What led to Johnny Mercer’s fiery exit from government
Sacked veterans minister blasts Boris Johnson’s ‘cesspit’ administration on his way out
Johnny Mercer has claimed Boris Johnson’s government is the “most distrustful, awful environment” he has ever worked in after he was fired as veterans minister this week.
The Plymouth Moor View MP, who had held the role since 2019, gave several interviews yesterday about his departure.
He claims he told Downing Street out of courtesy about his intention to resign but No. 10 leaked his plans and then sacked him via text message.
Why did Mercer want to resign?
Mercer, who retired from the British Army as a captain in December 2013 after ten years’ service, became an MP in 2015 with the stated aim of improving the care of veterans. When Johnson was elected as Tory leader, Mercer was made minister for defence people and veterans in the Ministry of Defence and minister for veterans’ affairs in the Cabinet Office.
However, he decided to resign over his growing “frustration with the government’s failure to offer legal protection to ex-soldiers facing prosecution over killings during the Troubles”, reports The Telegraph.
The newspaper says Mercer described the prosecution of elderly veterans over the events in Northern Ireland in the 1970s as a “huge scandal” and an “appalling betrayal”.
I’m sorry to have been relieved of my responsibilities in Government tonight. pic.twitter.com/AWai59fVhE— Johnny Mercer (@JohnnyMercerUK) April 20, 2021
Two soldiers will go on trial next week over the murder of a former official IRA commander who died in Belfast in 1972. And while the Overseas Operations Bill going through parliament will offer military personnel protection from prosecution in overseas conflicts, it does not include Northern Ireland veterans.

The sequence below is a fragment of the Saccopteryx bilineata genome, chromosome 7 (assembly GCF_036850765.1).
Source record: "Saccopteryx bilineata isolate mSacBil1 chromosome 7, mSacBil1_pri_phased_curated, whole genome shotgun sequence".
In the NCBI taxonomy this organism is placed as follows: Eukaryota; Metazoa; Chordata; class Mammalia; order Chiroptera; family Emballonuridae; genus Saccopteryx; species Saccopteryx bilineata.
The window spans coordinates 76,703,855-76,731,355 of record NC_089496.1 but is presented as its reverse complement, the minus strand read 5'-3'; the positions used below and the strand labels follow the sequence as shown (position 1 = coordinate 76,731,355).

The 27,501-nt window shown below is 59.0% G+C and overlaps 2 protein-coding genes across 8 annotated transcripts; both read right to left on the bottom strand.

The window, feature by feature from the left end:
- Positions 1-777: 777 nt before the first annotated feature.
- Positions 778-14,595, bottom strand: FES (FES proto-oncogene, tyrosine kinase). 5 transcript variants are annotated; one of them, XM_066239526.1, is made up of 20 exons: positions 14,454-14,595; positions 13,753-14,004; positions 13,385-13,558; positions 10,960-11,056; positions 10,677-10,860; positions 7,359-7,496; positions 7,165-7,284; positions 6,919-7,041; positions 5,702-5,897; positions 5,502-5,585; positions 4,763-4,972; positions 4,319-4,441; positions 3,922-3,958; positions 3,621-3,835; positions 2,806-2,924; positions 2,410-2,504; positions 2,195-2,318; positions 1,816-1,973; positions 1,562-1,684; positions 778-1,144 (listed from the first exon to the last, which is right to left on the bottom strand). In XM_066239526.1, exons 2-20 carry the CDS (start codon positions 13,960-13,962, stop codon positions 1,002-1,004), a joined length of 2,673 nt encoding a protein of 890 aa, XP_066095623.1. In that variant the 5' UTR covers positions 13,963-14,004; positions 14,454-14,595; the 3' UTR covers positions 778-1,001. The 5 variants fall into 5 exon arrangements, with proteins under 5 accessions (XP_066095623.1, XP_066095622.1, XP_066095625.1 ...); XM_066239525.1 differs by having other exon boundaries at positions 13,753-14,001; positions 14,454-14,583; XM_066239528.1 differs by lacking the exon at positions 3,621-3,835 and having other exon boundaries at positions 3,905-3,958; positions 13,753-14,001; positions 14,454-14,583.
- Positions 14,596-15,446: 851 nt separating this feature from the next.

What happened next?
In an interview with BBC Two’s Newsnight, Mercer said it had been “incredibly lonely” trying to uphold the government’s promises to veterans. He claims he told Downing Street he planned to resign because it was the “courteous thing to do” and then “three hours later in was in the newspapers”.
He continued: “They asked me to resign early. I said I wasn’t going to be bullied into it. I left the room and I was sacked by text.”
What else has Mercer said?
The Telegraph says Mercer has launched an “excoriating attack on Mr Johnson’s administration”, accusing the PM of surrounding himself with “cowards” and “desperately weak” advisers.
He told the newspaper he had been treated “like s*** throughout” and claimed: “Almost nobody tells the truth.”
In another interview on Times Radio, he likened working in government to being in a “cesspit”.
“This is the most distrustful, awful environment I’ve ever worked in,” he said.
What has the government said?
Johnson and other ministers have said they intend to introduce legislation related to Northern Ireland veterans “in due course”.
“Insiders, however, said they could not confirm whether a bill would be listed in next month’s Queen’s speech, reflecting the complexity of a problem that evokes strong feelings across the political spectrum in Northern Ireland,” reports The Guardian.
Defence Secretary Ben Wallace welcomed Mercer’s successor, former Scots Guards captain Leo Docherty, saying: “He will be taking up one of the most important roles: championing our veterans and service personnel.”